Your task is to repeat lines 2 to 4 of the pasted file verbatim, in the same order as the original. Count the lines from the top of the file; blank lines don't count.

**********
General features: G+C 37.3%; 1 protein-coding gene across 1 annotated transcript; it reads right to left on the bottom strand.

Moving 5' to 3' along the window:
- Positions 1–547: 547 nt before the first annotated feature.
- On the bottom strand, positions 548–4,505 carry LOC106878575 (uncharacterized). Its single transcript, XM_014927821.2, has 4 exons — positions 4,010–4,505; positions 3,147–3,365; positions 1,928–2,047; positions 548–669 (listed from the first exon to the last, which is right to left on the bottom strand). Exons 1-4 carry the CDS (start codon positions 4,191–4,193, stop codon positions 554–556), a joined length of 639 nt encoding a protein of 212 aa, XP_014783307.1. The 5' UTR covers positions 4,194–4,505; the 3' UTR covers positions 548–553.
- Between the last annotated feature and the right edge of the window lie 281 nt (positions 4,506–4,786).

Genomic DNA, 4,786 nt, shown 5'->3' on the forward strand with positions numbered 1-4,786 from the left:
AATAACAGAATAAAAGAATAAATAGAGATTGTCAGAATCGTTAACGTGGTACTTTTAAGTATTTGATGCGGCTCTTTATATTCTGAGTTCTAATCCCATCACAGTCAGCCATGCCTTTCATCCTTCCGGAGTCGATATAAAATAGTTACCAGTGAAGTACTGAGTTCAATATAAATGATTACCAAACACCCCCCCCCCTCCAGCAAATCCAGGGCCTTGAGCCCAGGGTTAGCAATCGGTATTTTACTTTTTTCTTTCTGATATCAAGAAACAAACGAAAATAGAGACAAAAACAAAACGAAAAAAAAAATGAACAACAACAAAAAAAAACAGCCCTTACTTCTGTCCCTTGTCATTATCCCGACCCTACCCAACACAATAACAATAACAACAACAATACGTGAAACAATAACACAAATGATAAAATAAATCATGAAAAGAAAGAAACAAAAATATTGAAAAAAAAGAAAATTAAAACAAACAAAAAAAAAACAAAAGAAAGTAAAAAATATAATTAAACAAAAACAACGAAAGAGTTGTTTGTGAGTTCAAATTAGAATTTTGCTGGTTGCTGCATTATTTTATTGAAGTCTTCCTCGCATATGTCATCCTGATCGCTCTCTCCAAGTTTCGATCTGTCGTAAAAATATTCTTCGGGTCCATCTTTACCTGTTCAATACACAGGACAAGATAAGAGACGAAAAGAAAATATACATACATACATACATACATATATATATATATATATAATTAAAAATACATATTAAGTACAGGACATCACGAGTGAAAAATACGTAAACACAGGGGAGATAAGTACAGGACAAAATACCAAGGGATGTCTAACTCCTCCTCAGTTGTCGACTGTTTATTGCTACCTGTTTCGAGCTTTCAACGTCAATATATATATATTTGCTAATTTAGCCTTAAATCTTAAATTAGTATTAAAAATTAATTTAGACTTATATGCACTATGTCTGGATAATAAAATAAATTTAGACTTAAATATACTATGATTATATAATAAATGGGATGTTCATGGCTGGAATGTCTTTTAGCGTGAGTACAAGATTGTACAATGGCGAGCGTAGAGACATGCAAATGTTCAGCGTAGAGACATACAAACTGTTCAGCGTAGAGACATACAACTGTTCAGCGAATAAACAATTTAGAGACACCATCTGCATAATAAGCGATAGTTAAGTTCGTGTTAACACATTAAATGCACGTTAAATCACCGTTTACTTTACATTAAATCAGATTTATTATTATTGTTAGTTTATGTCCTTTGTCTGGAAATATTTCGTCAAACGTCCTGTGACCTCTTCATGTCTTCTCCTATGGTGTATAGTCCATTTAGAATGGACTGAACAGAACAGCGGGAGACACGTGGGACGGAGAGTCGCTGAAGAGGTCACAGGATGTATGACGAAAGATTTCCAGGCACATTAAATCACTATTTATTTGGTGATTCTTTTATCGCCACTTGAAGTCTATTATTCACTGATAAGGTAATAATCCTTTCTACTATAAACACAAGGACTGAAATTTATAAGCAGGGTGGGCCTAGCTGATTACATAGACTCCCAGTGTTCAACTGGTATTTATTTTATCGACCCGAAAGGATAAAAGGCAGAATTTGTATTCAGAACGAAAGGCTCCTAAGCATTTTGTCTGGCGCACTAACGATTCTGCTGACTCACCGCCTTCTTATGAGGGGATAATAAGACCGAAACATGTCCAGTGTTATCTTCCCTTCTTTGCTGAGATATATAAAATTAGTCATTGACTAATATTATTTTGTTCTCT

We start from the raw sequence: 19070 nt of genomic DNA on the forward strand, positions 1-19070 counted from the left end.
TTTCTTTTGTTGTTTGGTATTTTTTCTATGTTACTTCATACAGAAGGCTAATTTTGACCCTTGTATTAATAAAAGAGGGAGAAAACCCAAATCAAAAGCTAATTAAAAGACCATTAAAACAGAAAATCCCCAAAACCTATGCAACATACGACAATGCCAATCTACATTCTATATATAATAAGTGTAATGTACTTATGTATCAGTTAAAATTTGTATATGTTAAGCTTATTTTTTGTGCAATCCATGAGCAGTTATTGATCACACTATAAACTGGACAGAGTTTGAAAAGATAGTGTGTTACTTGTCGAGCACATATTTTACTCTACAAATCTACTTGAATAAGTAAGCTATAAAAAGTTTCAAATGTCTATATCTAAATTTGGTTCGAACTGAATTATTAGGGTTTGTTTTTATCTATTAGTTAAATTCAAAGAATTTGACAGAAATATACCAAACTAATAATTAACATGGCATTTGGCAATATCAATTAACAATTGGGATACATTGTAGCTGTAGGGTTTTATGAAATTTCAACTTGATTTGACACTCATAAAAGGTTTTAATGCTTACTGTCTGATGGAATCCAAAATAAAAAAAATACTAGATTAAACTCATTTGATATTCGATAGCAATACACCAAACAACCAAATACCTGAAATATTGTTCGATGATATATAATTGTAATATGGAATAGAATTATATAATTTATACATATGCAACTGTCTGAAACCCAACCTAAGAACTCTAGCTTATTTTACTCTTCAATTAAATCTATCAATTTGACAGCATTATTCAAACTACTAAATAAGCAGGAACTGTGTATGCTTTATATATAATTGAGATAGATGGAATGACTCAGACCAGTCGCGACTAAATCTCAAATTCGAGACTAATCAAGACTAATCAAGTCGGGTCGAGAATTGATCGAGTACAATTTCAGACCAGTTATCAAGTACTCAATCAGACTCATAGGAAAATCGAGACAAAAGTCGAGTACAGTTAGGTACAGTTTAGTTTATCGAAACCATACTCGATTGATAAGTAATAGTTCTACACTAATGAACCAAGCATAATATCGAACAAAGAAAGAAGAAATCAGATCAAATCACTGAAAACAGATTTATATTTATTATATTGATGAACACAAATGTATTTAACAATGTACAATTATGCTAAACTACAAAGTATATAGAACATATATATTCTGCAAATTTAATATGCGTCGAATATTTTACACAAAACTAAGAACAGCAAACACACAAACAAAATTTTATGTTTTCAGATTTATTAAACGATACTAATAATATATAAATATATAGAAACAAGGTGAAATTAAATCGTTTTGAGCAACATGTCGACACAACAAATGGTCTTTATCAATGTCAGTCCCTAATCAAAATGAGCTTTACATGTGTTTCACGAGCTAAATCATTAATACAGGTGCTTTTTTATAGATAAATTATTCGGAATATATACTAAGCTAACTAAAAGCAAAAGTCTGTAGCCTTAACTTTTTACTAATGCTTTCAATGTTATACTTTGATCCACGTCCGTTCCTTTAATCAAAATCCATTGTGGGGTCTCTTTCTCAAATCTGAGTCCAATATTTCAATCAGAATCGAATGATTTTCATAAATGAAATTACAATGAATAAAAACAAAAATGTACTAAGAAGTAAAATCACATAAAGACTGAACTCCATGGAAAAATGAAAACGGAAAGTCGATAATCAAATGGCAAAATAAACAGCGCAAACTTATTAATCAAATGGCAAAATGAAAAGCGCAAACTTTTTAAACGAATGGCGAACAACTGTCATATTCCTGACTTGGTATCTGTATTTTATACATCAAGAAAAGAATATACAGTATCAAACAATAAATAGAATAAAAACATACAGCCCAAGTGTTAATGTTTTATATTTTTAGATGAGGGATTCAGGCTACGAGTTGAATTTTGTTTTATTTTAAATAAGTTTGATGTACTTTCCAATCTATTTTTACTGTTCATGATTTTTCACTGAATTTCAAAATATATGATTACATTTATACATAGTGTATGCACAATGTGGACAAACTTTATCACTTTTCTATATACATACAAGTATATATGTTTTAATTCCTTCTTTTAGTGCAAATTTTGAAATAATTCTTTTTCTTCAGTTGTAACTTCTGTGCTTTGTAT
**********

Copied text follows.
Moving 5' to 3' along the window:
- Positions 1–547: 547 nt before the first annotated feature.
- On the bottom strand, positions 548–4,505 carry LOC106878575 (uncharacterized). Its single transcript, XM_014927821.2, has 4 exons — positions 4,010–4,505; positions 3,147–3,365; positions 1,928–2,047; positions 548–669 (listed from the first exon to the last, which is right to left on the bottom strand). Exons 1-4 carry the CDS (start codon positions 4,191–4,193, stop codon positions 554–556), a joined length of 639 nt encoding a protein of 212 aa, XP_014783307.1. The 5' UTR covers positions 4,194–4,505; the 3' UTR covers positions 548–553.